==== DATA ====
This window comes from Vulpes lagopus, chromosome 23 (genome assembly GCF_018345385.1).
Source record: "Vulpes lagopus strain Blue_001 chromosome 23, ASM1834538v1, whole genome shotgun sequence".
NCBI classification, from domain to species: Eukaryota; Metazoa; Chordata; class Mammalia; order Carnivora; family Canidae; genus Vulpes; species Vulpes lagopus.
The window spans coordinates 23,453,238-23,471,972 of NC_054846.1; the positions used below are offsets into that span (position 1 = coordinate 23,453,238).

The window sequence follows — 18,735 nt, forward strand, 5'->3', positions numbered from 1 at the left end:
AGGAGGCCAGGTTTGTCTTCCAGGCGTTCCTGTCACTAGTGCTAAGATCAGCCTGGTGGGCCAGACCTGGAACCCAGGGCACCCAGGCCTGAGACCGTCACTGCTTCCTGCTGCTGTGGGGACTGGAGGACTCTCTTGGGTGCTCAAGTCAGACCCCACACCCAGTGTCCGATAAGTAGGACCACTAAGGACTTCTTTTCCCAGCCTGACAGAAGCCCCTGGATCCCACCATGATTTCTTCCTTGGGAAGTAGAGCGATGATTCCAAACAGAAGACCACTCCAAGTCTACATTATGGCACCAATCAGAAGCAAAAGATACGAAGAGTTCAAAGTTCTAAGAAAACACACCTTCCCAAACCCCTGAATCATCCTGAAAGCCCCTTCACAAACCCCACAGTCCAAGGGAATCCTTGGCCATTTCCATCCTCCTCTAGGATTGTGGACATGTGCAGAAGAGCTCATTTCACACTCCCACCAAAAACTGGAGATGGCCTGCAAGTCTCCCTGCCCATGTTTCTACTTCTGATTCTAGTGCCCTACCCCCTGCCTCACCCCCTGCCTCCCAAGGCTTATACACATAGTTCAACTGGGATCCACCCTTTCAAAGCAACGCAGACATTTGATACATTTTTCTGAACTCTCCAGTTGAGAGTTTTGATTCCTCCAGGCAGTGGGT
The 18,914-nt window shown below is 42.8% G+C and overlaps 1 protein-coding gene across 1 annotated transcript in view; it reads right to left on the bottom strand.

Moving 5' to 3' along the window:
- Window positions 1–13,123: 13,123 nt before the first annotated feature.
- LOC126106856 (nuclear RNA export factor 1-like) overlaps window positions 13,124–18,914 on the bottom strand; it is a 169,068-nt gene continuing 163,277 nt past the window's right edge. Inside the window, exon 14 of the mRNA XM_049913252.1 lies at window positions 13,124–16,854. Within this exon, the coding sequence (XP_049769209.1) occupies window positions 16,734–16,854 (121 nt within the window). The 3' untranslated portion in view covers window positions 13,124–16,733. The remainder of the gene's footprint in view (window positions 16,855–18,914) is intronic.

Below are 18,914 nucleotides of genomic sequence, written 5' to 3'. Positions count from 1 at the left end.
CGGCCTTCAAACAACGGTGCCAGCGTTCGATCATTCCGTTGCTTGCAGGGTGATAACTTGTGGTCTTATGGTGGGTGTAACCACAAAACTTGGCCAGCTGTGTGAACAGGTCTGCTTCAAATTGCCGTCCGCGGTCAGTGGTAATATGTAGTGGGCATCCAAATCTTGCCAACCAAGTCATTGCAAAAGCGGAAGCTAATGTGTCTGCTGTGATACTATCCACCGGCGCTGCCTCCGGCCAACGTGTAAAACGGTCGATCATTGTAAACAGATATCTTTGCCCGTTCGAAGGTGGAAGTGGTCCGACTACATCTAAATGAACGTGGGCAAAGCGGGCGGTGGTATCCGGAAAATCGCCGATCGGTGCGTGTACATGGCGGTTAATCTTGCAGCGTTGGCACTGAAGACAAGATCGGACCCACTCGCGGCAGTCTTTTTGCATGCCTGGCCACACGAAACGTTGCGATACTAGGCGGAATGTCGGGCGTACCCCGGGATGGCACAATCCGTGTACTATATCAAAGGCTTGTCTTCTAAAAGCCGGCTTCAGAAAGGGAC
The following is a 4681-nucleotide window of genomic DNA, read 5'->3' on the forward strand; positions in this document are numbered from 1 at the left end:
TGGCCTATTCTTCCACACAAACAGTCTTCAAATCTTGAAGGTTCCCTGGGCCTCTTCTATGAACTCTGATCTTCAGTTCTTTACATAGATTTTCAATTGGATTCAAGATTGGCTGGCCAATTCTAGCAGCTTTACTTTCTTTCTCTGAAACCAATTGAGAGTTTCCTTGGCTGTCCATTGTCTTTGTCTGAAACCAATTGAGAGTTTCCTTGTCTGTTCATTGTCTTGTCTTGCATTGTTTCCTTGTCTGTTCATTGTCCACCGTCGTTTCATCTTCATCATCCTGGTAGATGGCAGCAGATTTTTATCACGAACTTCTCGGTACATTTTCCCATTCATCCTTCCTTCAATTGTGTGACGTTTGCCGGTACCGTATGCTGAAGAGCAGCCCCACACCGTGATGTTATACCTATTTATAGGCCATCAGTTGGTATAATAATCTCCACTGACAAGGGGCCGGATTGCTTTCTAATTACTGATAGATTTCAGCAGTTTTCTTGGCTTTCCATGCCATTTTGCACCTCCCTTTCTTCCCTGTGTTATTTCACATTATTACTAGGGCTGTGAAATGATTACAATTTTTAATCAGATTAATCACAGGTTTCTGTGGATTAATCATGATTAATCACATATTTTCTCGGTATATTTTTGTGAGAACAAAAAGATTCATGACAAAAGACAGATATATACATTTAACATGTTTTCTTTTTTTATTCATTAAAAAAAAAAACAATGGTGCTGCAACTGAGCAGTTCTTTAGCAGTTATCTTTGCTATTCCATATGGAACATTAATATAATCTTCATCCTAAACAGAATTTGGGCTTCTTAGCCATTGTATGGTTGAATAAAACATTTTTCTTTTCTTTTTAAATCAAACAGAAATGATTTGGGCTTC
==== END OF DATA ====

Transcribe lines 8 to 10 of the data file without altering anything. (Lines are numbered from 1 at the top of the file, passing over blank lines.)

Moving 5' to 3' along the window:
- Window positions 1–13,123: 13,123 nt before the first annotated feature.
- LOC126106856 (nuclear RNA export factor 1-like) overlaps window positions 13,124–18,914 on the bottom strand; it is a 169,068-nt gene continuing 163,277 nt past the window's right edge. Inside the window, exon 14 of the mRNA XM_049913252.1 lies at window positions 13,124–16,854. Within this exon, the coding sequence (XP_049769209.1) occupies window positions 16,734–16,854 (121 nt within the window). The 3' untranslated portion in view covers window positions 13,124–16,733. The remainder of the gene's footprint in view (window positions 16,855–18,914) is intronic.